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There was no shortage of guests at Boulder Ridge Wild Animal Park as the Alto facility reopened over the weekend despite Gov. Gretchen Whitmer’s ban on non-essential businesses during the COVID-19 outbreak. 

The park opened Friday, roughly two weeks before the governor’s order is set to expire, an order within which the manager believes the park is still operating. 

“We are considered a recreational activity, so technically, it is not a violation of the order,” said park manager Josh Baker.  

The park is one of several businesses in Michigan bucking the continued stay-home order even at the risk of law enforcement action. 

Attorney General Dana Nessel's office said Monday any potential enforcement of the executive order would fall within the jurisdiction of local police.

Kent County sheriff's deputies took an initial report on the violation of the stay-home order and submitted it to the prosecutor's office, said Lt. Joel Roon. 

"Our goal is to gain compliance by educating before issuing a citation whenever possible," he said. 

Kent County Prosecutor Chris Becker said he had not yet received the report as of Tuesday afternoon.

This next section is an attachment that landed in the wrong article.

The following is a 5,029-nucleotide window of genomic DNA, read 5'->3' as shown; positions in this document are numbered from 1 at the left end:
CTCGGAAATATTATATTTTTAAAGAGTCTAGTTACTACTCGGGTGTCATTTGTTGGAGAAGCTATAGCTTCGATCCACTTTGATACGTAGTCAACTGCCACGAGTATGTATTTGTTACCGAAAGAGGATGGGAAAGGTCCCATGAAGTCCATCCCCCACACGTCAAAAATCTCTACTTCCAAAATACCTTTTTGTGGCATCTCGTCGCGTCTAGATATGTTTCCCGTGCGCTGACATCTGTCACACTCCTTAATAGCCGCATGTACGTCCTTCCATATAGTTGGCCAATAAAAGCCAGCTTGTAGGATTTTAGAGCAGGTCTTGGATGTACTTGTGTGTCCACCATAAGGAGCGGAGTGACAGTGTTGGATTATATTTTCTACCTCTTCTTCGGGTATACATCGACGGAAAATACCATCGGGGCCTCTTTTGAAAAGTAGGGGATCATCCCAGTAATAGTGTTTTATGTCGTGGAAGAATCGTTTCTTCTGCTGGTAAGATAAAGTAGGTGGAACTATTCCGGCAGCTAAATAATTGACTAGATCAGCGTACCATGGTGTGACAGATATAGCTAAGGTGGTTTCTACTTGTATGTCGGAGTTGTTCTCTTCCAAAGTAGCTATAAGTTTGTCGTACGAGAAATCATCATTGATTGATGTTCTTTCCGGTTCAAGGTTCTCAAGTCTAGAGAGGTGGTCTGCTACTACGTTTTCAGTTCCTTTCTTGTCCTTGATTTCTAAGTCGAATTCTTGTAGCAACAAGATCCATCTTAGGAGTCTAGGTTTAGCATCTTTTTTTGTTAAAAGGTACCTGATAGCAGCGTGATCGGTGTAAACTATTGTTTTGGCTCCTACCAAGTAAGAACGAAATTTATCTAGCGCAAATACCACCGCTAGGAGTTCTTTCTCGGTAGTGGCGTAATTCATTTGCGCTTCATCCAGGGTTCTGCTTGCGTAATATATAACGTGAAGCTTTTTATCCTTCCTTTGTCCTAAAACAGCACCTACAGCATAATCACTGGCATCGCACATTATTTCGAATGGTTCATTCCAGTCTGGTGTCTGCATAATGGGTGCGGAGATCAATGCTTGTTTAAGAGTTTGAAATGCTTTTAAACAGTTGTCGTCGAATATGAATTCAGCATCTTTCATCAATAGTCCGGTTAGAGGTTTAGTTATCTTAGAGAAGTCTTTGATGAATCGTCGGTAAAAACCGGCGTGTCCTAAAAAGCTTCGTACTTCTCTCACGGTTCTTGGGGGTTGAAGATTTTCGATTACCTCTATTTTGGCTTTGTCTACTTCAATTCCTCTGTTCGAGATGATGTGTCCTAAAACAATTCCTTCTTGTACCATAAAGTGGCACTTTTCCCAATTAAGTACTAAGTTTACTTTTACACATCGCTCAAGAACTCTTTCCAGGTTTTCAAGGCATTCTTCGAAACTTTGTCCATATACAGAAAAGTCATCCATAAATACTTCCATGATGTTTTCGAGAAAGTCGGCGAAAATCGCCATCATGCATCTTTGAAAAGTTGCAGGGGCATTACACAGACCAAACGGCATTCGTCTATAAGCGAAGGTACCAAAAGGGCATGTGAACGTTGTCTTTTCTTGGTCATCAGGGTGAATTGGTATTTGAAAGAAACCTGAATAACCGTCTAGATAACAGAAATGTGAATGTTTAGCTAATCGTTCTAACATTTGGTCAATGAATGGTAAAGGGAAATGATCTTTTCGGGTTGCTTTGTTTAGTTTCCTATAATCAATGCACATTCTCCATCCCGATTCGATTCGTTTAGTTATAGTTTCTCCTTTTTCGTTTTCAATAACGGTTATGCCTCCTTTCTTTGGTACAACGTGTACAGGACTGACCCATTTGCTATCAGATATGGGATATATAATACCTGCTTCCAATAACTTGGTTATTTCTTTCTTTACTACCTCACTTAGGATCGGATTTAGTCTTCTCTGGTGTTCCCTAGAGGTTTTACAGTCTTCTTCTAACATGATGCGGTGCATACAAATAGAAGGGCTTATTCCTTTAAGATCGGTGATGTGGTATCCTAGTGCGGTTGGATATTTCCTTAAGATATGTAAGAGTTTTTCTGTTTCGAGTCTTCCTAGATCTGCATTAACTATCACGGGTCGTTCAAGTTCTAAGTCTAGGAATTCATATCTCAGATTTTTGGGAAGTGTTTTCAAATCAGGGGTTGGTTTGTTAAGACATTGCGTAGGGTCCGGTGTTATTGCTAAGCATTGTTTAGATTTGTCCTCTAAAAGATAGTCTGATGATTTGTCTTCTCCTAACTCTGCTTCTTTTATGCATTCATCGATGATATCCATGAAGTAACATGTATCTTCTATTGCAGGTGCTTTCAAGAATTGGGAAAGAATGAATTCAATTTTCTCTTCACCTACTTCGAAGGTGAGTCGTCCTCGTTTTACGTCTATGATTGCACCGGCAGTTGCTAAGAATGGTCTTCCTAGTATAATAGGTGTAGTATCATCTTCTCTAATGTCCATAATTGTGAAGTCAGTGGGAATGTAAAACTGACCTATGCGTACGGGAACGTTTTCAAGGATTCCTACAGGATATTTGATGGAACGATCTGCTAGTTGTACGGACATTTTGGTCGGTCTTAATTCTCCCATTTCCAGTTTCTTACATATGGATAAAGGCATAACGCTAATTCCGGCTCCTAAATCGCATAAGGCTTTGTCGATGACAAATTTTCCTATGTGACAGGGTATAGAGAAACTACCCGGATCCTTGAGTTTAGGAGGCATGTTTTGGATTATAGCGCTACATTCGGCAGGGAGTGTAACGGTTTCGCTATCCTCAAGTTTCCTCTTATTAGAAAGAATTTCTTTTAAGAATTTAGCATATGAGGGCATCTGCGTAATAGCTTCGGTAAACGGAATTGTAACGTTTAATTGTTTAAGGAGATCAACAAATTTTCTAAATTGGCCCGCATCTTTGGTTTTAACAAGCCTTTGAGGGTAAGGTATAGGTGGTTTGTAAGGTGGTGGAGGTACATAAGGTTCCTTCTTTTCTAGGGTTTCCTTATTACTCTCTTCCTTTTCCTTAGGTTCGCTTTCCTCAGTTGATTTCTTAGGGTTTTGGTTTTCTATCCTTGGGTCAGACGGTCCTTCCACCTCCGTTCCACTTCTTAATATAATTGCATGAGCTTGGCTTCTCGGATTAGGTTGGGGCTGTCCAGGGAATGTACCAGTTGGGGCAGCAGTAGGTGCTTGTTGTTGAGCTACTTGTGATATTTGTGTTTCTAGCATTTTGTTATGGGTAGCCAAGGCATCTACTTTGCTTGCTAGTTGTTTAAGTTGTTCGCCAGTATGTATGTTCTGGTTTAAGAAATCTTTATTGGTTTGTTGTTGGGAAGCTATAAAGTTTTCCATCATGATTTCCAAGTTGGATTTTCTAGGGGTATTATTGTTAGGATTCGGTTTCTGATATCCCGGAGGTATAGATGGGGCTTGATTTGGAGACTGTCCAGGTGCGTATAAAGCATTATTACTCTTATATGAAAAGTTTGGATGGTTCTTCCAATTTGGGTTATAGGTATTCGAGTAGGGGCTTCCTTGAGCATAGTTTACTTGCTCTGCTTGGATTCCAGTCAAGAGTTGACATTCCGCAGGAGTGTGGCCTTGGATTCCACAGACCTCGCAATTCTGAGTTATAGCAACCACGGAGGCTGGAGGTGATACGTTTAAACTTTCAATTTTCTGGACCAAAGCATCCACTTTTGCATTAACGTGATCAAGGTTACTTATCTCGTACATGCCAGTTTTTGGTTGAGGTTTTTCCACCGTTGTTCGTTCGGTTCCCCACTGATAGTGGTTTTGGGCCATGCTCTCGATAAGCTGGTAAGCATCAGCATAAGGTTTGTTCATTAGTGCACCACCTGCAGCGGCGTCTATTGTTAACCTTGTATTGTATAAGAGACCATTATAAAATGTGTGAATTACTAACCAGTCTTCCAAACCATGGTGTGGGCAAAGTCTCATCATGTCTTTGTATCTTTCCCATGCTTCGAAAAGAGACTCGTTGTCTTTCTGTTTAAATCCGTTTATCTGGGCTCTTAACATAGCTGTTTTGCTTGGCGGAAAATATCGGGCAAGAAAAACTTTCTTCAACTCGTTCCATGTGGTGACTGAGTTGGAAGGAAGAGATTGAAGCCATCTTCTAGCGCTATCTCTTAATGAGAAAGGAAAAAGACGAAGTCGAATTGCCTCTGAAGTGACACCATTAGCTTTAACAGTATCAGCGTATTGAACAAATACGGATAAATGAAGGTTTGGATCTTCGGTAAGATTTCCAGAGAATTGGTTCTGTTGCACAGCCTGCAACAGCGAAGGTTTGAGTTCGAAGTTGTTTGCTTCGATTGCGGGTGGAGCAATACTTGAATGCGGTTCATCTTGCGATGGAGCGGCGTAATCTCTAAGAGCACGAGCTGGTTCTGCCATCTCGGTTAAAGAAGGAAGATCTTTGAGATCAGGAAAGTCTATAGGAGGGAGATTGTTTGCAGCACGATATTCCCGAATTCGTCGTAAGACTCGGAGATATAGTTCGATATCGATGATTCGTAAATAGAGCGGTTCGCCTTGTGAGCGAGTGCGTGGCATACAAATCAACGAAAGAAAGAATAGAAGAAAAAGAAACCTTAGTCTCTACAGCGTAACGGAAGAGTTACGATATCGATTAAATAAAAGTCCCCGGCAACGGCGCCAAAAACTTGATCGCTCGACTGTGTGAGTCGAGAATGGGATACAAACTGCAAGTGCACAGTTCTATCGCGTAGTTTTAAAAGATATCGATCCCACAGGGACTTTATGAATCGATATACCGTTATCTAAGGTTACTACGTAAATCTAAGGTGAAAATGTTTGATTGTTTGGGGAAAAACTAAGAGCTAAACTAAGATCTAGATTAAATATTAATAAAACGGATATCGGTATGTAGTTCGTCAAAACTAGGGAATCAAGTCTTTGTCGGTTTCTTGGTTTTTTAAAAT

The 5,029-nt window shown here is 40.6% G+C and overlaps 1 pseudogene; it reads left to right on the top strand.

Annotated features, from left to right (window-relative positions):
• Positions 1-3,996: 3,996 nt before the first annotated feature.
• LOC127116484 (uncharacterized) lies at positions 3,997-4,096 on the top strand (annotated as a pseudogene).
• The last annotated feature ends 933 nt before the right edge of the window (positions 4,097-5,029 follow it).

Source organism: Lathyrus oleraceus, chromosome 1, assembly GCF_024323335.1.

Boulder Ridge had been set to reopen May 1 but the park remained closed until one of the executive orders extending the stay-home restrictions was set to expire May 15. At that point, park leaders felt they could open safely, even though Whitmer extended her order until May 28. 

“We already had everything in place to open that day and everything was set to go, so when it got extended, which kinda hurt, we just said, ‘Well, we’re going to risk it and go for it,’” Baker said.  

Even those two weeks of lost business made a significant dent in the park’s bottom line, Baker said.  

Park owner Dave Hoekstra estimated the park lost about $50,000 — 5% to 10% of its annual revenue — during the two-week closure. 

If the park had remained closed until May 28, the park would have lost between $125,000 and $150,000, Hoekstra estimated.

“Normally we’re full of school groups Monday through Friday, so with schools being shut down, we normally have five to seven schools here a day with groups from each school of 50 to 150,” Baker said. “So it was a huge financial hit for us because we’re only open six months out of the year.”  

Nonetheless, Baker was happy with the turnout over the weekend. He estimated the park saw fewer than 600 people total Saturday, with roughly 400 in the park in the middle of the day. Capacity is 2,000 people.

 “We’re proud of the people who came out to support us these last couple days, it’s been really great and they’ve all been very cooperative and understanding,” he said.  

The park has placed six-foot markers on the ground in certain places, Baker said, disinfected after every safari ride, and placed hand sanitizer around the park. Visitors are not required to wear face masks, but the park sells them in the gift shop.  

For employees, face masks are optional, as is coming in to work. 

Additionally, the park closed the kids' train and concessions and is allowing visitors to bring in their own food.

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